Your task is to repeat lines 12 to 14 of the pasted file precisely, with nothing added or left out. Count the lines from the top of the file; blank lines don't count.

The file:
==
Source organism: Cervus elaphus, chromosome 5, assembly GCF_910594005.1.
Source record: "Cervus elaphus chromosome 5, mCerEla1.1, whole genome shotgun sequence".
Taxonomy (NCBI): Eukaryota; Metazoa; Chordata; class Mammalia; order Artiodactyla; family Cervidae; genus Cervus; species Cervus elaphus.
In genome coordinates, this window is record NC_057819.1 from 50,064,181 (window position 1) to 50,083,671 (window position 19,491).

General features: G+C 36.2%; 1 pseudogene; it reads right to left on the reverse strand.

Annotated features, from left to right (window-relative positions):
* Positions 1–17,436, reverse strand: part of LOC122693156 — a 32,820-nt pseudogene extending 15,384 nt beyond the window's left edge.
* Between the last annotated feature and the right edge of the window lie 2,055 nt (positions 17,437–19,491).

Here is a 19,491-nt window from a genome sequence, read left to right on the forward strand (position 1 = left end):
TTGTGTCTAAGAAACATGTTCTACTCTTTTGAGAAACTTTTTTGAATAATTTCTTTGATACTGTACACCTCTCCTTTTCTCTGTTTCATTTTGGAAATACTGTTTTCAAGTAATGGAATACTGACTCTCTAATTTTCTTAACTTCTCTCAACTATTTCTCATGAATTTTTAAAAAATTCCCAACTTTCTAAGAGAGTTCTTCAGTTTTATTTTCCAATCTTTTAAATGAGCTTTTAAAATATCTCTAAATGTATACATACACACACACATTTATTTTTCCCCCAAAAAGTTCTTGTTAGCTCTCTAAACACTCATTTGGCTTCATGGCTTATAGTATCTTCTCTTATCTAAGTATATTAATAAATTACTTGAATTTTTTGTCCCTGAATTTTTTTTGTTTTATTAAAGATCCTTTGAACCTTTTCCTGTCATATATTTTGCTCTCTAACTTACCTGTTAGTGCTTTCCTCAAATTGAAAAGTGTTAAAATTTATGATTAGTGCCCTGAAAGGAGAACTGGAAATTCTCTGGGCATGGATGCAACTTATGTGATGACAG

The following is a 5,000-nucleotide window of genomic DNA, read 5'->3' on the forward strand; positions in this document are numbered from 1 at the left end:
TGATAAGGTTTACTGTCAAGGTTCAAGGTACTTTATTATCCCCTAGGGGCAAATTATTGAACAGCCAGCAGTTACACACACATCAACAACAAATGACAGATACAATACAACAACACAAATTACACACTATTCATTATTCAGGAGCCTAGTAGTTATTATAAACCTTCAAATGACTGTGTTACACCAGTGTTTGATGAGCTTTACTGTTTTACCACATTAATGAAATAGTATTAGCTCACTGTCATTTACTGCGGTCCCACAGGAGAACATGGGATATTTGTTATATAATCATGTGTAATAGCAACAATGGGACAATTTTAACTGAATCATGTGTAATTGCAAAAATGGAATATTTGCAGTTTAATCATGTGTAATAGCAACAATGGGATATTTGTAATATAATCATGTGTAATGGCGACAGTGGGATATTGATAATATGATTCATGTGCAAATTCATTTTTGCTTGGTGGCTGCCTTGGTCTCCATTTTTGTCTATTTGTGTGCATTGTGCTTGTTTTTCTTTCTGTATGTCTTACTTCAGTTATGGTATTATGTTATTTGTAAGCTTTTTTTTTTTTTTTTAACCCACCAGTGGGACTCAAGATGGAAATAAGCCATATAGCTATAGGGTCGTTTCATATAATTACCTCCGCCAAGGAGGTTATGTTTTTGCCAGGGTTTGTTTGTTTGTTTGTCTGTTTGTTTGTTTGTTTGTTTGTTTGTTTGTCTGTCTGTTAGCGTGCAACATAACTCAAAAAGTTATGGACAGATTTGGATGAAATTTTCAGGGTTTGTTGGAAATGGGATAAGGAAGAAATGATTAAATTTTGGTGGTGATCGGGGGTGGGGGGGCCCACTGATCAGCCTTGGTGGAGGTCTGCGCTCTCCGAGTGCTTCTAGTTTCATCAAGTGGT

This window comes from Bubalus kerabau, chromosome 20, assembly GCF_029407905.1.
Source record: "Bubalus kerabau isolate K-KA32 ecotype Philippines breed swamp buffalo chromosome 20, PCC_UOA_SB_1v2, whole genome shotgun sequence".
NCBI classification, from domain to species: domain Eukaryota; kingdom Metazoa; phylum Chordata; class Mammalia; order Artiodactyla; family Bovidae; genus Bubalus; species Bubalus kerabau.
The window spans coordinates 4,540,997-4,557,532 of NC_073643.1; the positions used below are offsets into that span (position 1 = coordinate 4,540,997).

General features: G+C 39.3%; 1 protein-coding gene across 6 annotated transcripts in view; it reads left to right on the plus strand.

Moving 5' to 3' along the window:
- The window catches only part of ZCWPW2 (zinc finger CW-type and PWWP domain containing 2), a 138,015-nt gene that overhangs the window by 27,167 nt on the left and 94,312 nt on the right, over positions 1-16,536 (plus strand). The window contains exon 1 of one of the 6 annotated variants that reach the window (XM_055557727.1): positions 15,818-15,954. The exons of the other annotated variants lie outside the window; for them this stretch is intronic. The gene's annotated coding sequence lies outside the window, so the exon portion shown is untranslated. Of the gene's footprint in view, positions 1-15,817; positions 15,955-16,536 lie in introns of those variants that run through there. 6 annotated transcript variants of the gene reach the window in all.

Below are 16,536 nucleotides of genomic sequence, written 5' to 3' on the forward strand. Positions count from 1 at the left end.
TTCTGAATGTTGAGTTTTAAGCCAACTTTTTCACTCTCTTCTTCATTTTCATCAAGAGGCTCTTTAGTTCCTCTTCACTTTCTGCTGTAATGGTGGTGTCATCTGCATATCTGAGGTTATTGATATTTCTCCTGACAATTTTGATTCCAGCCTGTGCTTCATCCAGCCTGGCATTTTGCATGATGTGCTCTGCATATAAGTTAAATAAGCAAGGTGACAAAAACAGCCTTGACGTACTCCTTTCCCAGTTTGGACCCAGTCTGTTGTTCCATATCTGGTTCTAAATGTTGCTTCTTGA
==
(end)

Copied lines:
TGATAAGGTTTACTGTCAAGGTTCAAGGTACTTTATTATCCCCTAGGGGCAAATTATTGAACAGCCAGCAGTTACACACACATCAACAACAAATGACAGATACAATACAACAACACAAATTACACACTATTCATTATTCAGGAGCCTAGTAGTTATTATAAACCTTCAAATGACTGTGTTACACCAGTGTTTGATGAGCTTTACTGTTTTACCACATTAATGAAATAGTATTAGCTCACTGTCATTTACTGCGGTCCCACAGGAGAACATGGGATATTTGTTATATAATCATGTGTAATAGCAACAATGGGACAATTTTAACTGAATCATGTGTAATTGCAAAAATGGAATATTTGCAGTTTAATCATGTGTAATAGCAACAATGGGATATTTGTAATATAATCATGTGTAATGGCGACAGTGGGATATTGATAATATGATTCATGTGCAAATTCATTTTTGCTTGGTGGCTGCCTTGGTCTCCATTTTTGTCTATTTGTGTGCATTGTGCTTGTTTTTCTTTCTGTATGTCTTACTTCAGTTATGGTATTATGTTATTTGTAAGCTTTTTTTTTTTTTTTTAACCCACCAGTGGGACTCAAGATGGAAATAAGCCATATAGCTATAGGGTCGTTTCATATAATTACCTCCGCCAAGGAGGTTATGTTTTTGCCAGGGTTTGTTTGTTTGTTTGTCTGTTTGTTTGTTTGTTTGTTTGTTTGTTTGTCTGTCTGTTAGCGTGCAACATAACTCAAAAAGTTATGGACAGATTTGGATGAAATTTTCAGGGTTTGTTGGAAATGGGATAAGGAAGAAATGATTAAATTTTGGTGGTGATCGGGGGTGGGGGGGCCCACTGATCAGCCTTGGTGGAGGTCTGCGCTCTCCGAGTGCTTCTAGTTTCATCAAGTGGT

This window comes from Bubalus kerabau, chromosome 20, assembly GCF_029407905.1.
Source record: "Bubalus kerabau isolate K-KA32 ecotype Philippines breed swamp buffalo chromosome 20, PCC_UOA_SB_1v2, whole genome shotgun sequence".